“That has not changed and that’s not something you can really negotiate over and it’s not really something where you can find a pragmatic solution for.”
Krieg said while he expects the relationship to be “good”, it will also be pragmatic.
“But I don’t think you can really build solid trust just because there is just a diametrically opposed ideological approach to security and politics and international affairs in the Muslim world, but also in the wider Arab world in the Middle East.”
Leading the operation is Mario Brero, a 77-year-old veteran of private investigations and the founder of Alp Services, an agency established in Geneva more than three decades ago.
On 7 August 2017, Brero detailed to Matar, an intelligence agent from the UAE, the proposal formulated by his agency two weeks prior—an extensive operation aimed to “map” and subsequently “discredit” the alleged enemies of the UAE.
The plan involved discreetly and extensively disseminating compromising information, Mediapart reported.
In 2017, there were multiple visits to Abu Dhabi, during which Matar guided the Swiss private investigators to his superior, the true mastermind behind the operation, named by Mediapart as Ali Saeed Al-Neyadi.
Al-Neyadi oversees a local administration responsible for crisis and natural disaster management. However, in reality, this organisation, which directly reports to the Supreme National Security Council, also serves as the armed wing of special operations, the report detailed.
Exchanges between the two struck a chord, leading to the signing of the first contract in October 2017. According to the documents gathered by Mediapart, Alp Services received a minimum of €5.7 million in payment between the years 2017 and 2020, with the funds being provided by a UAE research centre known as Al Ariaf, which allegedly acts as a front for the intelligence services.
These tactics encompass press campaigns, articles published under false identities, manipulation of Wikipedia pages, and even attempts to convince banks to close accounts. Hazim Nada, a Swiss-based businessman and owner of an oil trading company, fell victim to one such special operation by Alp Services, resulting in his bankruptcy, Mediapart reported.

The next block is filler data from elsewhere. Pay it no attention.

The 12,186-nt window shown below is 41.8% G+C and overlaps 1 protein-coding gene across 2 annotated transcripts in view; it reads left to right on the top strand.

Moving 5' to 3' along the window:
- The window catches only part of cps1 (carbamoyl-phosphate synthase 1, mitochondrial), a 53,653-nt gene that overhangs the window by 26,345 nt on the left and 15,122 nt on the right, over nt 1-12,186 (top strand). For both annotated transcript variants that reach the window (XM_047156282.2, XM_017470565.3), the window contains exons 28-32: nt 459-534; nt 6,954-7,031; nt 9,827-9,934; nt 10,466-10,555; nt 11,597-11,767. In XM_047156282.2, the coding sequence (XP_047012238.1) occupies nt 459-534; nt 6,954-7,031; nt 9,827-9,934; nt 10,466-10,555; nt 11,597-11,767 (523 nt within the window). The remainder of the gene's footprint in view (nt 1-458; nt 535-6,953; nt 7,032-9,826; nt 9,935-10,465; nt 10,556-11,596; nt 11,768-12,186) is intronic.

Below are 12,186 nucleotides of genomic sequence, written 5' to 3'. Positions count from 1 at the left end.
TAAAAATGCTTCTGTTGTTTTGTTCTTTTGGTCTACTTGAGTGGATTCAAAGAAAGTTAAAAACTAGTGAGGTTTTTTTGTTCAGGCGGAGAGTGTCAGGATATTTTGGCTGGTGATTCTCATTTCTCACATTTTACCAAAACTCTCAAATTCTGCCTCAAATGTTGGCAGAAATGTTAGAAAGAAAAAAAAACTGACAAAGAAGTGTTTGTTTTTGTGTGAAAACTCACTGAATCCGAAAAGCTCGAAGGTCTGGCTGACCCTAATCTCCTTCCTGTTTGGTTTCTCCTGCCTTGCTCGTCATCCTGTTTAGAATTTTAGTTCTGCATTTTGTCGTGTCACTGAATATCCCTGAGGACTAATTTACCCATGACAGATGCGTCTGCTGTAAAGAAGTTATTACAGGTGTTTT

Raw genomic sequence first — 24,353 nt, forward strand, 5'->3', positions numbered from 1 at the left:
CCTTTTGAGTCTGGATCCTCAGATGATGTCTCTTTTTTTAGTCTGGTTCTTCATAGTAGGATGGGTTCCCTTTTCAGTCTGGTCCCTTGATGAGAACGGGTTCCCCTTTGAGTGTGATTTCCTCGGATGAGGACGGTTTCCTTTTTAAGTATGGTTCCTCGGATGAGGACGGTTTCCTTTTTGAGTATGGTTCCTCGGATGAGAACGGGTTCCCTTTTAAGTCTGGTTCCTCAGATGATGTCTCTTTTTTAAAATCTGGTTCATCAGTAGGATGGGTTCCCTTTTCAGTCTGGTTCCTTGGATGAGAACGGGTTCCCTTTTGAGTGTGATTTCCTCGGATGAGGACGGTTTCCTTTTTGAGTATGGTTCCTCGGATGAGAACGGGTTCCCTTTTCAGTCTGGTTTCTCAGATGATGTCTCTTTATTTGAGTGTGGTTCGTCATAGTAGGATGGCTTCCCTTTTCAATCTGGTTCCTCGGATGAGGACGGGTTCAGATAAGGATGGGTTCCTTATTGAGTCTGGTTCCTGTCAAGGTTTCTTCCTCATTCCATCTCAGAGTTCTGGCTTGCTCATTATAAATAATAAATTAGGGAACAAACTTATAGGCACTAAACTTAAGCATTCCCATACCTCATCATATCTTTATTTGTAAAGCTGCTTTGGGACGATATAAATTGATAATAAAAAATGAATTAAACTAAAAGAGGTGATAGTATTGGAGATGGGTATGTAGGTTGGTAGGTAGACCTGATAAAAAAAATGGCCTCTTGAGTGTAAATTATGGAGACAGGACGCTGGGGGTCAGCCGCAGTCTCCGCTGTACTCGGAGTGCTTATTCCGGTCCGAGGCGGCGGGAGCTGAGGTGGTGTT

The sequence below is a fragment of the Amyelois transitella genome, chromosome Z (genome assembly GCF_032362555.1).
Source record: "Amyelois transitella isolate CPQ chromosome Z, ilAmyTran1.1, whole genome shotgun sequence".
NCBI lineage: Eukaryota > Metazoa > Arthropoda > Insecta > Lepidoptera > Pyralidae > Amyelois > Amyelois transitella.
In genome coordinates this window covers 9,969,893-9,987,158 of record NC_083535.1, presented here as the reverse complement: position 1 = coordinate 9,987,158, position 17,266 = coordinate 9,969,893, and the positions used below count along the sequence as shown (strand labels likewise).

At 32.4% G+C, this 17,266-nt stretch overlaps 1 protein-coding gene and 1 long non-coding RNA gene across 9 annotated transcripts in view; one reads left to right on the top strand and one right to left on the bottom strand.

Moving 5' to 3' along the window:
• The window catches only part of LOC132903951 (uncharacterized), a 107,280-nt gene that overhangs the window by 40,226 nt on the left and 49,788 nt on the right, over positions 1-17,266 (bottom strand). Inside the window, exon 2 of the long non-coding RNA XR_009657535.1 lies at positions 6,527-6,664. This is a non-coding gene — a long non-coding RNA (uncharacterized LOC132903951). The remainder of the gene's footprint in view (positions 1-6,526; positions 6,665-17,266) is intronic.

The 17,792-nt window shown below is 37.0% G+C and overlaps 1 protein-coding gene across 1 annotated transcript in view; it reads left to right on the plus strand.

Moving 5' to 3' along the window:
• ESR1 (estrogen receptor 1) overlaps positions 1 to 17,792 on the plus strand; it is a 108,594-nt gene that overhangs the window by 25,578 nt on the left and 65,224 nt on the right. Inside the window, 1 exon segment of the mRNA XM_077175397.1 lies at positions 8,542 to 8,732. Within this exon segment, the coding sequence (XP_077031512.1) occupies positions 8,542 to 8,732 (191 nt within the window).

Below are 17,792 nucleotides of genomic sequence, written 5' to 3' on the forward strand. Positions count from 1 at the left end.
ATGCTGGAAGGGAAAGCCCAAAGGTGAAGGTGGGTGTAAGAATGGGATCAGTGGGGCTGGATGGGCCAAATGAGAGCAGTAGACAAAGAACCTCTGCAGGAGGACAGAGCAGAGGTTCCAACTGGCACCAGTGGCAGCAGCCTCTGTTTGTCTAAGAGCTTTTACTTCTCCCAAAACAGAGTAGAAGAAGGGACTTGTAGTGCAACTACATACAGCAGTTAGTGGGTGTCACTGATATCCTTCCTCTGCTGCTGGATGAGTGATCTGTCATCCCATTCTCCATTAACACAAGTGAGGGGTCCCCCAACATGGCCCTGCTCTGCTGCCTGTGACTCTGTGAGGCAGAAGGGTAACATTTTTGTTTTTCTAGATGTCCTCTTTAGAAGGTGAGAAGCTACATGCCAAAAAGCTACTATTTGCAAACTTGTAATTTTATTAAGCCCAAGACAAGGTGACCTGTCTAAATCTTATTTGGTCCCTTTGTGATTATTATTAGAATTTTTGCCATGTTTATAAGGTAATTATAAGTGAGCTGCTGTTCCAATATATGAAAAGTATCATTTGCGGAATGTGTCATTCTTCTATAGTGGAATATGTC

Among the countries where the Swiss agency has been particularly active, France stands out. Multiple documents and reports have been produced, including a map titled “Muslim Brotherhood in France December 2020,” which alone lists 191 names and 125 organisations.
The files also show that Alp Services also gave Abu Dhabi’s intelligence services the option to place additional orders, targeting individuals of their choosing, at a cost ranging from 20,000 to 50,000 euros per person.
UAE spearheading anti-Qatar campaigns
The UAE has long engaged with or carried out smear campaigns against Qatar to ensure that, as experts argue, the positive reputation that Qatar has built over the last five years are tarnished.
“I suspect that many of these operations are still ongoing as we’ve seen prior to the World Cup last year. Emirati Information networks were used to proliferate and to ripen information networks and to proliferate disinformation about Qatar and misinformation about Qatar,” Dr Krieg told Doha News.
“I assume that this is going to continue for the time being because there’s plausible deniability for the UAE, there’s plausible deniability to continue doing what they’re doing and achieving relative gains in the information environment.”
Regarding the future of the UAE-baked anti-Qatar campaigns, Dr Krieg said: “These networks are still operating on behalf of the UAE and they can be mobilised against Qatar if and when the UAE decides to do so.”